Say – in as even a tone as you can manage and without demonstrating the anger you may feel – that you are offended by the suggestion, and give a reasoned assessment of the difficulty of the course?
Agree with the interviewer for fear of giving offence, although you feel hurt, intimidated and angry
Assertive Responses are based on clear, open, straightforward communications. They demonstrate a respect both for the interviewer and yourself, saying what you mean without being impolite, asking for what you want without making demands. This style is far more likely to create a positive impression than either aggressiveness or non-assertion. Assertive behaviour is not specifically designed to get you what you want in all situations, in fact it involves negotiation and compromise. The long term effects of such a style are that you are likely to develop a better sense of control and of having value and significance.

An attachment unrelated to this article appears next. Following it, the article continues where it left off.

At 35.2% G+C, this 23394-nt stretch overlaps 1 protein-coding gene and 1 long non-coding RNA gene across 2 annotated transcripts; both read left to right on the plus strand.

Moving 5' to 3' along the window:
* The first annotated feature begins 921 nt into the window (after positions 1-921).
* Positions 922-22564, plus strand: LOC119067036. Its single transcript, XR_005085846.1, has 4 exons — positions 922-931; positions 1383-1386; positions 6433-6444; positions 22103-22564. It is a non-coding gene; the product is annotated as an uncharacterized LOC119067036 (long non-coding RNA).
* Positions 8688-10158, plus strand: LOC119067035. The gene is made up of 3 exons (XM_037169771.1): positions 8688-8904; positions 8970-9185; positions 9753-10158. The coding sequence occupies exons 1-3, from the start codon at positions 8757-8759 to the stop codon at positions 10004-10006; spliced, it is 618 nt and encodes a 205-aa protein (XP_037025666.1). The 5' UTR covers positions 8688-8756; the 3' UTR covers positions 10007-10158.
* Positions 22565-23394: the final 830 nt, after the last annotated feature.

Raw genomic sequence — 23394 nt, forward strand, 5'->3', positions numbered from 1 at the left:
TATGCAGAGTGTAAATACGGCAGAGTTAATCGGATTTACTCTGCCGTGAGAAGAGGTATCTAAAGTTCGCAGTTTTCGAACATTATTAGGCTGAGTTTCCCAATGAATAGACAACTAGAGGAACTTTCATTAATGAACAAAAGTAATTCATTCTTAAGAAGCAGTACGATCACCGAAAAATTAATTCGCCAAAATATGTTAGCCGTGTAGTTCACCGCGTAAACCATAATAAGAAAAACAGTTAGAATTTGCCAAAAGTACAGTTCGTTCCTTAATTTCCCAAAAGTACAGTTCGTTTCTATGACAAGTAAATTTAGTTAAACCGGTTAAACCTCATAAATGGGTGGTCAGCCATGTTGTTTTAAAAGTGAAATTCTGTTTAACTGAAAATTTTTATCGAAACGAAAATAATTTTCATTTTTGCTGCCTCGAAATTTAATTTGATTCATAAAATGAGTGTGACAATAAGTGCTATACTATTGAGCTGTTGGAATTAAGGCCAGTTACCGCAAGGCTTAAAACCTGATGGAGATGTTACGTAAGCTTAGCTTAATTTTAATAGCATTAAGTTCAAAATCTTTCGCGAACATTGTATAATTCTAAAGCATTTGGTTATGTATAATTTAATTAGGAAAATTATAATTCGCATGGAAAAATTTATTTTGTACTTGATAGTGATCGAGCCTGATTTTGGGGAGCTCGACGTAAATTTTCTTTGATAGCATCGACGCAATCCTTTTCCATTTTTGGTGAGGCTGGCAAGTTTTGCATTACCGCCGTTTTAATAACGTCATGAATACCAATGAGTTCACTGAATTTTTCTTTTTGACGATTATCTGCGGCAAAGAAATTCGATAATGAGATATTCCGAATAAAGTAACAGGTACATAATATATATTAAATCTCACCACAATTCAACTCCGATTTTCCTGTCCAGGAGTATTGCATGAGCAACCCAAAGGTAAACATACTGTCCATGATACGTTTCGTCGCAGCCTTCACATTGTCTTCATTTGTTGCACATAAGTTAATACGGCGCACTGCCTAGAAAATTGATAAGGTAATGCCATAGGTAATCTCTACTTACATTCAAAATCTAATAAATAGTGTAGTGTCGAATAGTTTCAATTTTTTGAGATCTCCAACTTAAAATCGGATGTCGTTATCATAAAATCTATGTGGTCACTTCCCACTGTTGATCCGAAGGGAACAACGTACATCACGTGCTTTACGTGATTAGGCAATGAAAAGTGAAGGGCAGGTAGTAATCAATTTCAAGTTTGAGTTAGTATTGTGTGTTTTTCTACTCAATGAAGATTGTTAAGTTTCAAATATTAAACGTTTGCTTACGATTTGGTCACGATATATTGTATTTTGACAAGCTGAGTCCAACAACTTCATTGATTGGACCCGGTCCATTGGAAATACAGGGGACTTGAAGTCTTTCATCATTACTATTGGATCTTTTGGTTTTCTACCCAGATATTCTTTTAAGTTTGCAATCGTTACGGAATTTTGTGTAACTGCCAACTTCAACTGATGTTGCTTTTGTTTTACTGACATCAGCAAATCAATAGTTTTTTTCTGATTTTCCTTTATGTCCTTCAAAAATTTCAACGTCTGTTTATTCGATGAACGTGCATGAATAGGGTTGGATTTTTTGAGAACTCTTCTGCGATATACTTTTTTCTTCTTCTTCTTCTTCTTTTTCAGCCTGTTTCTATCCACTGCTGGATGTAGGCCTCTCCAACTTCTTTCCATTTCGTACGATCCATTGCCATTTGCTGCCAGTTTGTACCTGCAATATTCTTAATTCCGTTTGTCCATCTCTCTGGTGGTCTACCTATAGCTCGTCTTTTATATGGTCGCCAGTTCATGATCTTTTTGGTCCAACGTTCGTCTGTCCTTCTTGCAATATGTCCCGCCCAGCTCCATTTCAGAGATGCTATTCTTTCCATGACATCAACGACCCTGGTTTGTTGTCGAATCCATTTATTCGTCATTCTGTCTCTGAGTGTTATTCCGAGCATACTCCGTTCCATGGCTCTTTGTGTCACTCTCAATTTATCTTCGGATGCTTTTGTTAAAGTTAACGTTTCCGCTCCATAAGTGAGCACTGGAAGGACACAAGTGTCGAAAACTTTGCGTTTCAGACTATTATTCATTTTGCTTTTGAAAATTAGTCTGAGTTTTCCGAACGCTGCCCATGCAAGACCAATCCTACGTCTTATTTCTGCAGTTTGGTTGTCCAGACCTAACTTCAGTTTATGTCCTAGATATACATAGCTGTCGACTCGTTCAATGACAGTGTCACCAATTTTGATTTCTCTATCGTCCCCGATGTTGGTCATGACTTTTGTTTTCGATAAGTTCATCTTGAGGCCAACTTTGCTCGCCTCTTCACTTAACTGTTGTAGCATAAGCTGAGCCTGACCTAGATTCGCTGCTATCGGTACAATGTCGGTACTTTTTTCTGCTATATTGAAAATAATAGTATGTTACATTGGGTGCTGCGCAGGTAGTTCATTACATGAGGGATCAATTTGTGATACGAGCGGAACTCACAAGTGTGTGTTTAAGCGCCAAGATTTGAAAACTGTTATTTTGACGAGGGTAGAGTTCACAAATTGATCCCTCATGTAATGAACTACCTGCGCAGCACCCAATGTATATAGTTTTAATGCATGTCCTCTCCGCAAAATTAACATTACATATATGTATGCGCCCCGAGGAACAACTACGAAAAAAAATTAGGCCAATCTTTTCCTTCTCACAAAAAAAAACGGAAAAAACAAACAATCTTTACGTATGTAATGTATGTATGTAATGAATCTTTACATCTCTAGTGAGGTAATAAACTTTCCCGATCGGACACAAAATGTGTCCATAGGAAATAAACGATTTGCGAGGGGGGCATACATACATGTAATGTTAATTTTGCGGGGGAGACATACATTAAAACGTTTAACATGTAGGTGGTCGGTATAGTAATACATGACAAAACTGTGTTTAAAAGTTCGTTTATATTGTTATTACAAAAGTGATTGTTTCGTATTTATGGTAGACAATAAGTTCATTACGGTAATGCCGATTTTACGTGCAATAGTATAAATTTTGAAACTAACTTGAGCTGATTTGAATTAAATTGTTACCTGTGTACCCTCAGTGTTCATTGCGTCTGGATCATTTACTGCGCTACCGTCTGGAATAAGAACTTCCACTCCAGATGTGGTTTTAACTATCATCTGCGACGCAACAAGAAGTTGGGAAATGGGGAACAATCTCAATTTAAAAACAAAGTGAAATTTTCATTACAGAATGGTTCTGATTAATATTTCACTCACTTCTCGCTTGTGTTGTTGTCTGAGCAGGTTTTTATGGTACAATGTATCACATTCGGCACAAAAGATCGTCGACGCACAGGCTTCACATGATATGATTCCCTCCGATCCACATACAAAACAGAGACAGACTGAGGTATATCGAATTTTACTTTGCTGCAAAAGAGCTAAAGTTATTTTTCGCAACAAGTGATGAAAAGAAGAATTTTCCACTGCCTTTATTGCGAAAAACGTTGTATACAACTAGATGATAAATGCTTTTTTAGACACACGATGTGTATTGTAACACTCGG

Direct, responsible, honest, clear, accepting, forgiving, spontaneous, effective responses.
|Be open, but remember that the interview is not a confessional. Be positive – even about negative experiences.|
Aggressive Responses are characterised by an attempt to punish or outcountenance the person with whom you are dealing. Such responses may occasionally be appropriate or even necessary, but you are asking for trouble if you use this style in an interview. You might just get away with the aggressive responses in questions 4, 5 and 6, but don’t bank on it. If you are generally aggressive in your behaviour, most people will choose to stay clear of you and to organise their jobs and their lives in ways that do not involve you.
Arrogant, pushy, bullying, blaming, sarcastic, vengeful, callous, manipulative, offensive responses.